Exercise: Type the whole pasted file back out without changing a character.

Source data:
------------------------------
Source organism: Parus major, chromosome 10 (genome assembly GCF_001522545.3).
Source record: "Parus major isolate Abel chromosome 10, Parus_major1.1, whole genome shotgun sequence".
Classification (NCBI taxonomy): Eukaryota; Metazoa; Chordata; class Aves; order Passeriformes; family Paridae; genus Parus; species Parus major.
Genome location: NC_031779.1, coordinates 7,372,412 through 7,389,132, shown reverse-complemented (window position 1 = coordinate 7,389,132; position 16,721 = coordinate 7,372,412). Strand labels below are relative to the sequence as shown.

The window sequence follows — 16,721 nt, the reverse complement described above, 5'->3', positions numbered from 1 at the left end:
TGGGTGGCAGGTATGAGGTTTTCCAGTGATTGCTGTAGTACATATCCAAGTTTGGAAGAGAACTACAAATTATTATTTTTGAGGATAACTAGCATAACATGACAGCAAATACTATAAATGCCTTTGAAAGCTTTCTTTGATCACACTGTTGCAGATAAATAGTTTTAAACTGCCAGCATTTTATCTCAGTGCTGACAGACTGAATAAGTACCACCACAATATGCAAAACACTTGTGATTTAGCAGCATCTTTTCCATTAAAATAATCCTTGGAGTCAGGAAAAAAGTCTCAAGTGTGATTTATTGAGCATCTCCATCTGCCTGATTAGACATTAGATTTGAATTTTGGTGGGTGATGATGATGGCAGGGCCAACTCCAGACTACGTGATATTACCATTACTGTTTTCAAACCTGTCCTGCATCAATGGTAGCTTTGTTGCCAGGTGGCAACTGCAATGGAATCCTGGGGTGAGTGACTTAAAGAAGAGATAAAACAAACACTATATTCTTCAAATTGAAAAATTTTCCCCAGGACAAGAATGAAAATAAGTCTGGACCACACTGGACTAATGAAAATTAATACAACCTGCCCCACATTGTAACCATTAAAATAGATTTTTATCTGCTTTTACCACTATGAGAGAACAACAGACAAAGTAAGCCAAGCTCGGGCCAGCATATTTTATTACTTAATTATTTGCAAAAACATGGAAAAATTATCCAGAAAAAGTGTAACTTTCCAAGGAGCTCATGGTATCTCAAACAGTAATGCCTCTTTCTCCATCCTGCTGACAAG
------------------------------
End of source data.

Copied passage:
Source organism: Parus major, chromosome 10 (genome assembly GCF_001522545.3).
Source record: "Parus major isolate Abel chromosome 10, Parus_major1.1, whole genome shotgun sequence".
Classification (NCBI taxonomy): Eukaryota; Metazoa; Chordata; class Aves; order Passeriformes; family Paridae; genus Parus; species Parus major.
Genome location: NC_031779.1, coordinates 7,372,412 through 7,389,132, shown reverse-complemented (window position 1 = coordinate 7,389,132; position 16,721 = coordinate 7,372,412). Strand labels below are relative to the sequence as shown.

The window sequence follows — 16,721 nt, the reverse complement described above, 5'->3', positions numbered from 1 at the left end:
TGGGTGGCAGGTATGAGGTTTTCCAGTGATTGCTGTAGTACATATCCAAGTTTGGAAGAGAACTACAAATTATTATTTTTGAGGATAACTAGCATAACATGACAGCAAATACTATAAATGCCTTTGAAAGCTTTCTTTGATCACACTGTTGCAGATAAATAGTTTTAAACTGCCAGCATTTTATCTCAGTGCTGACAGACTGAATAAGTACCACCACAATATGCAAAACACTTGTGATTTAGCAGCATCTTTTCCATTAAAATAATCCTTGGAGTCAGGAAAAAAGTCTCAAGTGTGATTTATTGAGCATCTCCATCTGCCTGATTAGACATTAGATTTGAATTTTGGTGGGTGATGATGATGGCAGGGCCAACTCCAGACTACGTGATATTACCATTACTGTTTTCAAACCTGTCCTGCATCAATGGTAGCTTTGTTGCCAGGTGGCAACTGCAATGGAATCCTGGGGTGAGTGACTTAAAGAAGAGATAAAACAAACACTATATTCTTCAAATTGAAAAATTTTCCCCAGGACAAGAATGAAAATAAGTCTGGACCACACTGGACTAATGAAAATTAATACAACCTGCCCCACATTGTAACCATTAAAATAGATTTTTATCTGCTTTTACCACTATGAGAGAACAACAGACAAAGTAAGCCAAGCTCGGGCCAGCATATTTTATTACTTAATTATTTGCAAAAACATGGAAAAATTATCCAGAAAAAGTGTAACTTTCCAAGGAGCTCATGGTATCTCAAACAGTAATGCCTCTTTCTCCATCCTGCTGACAAG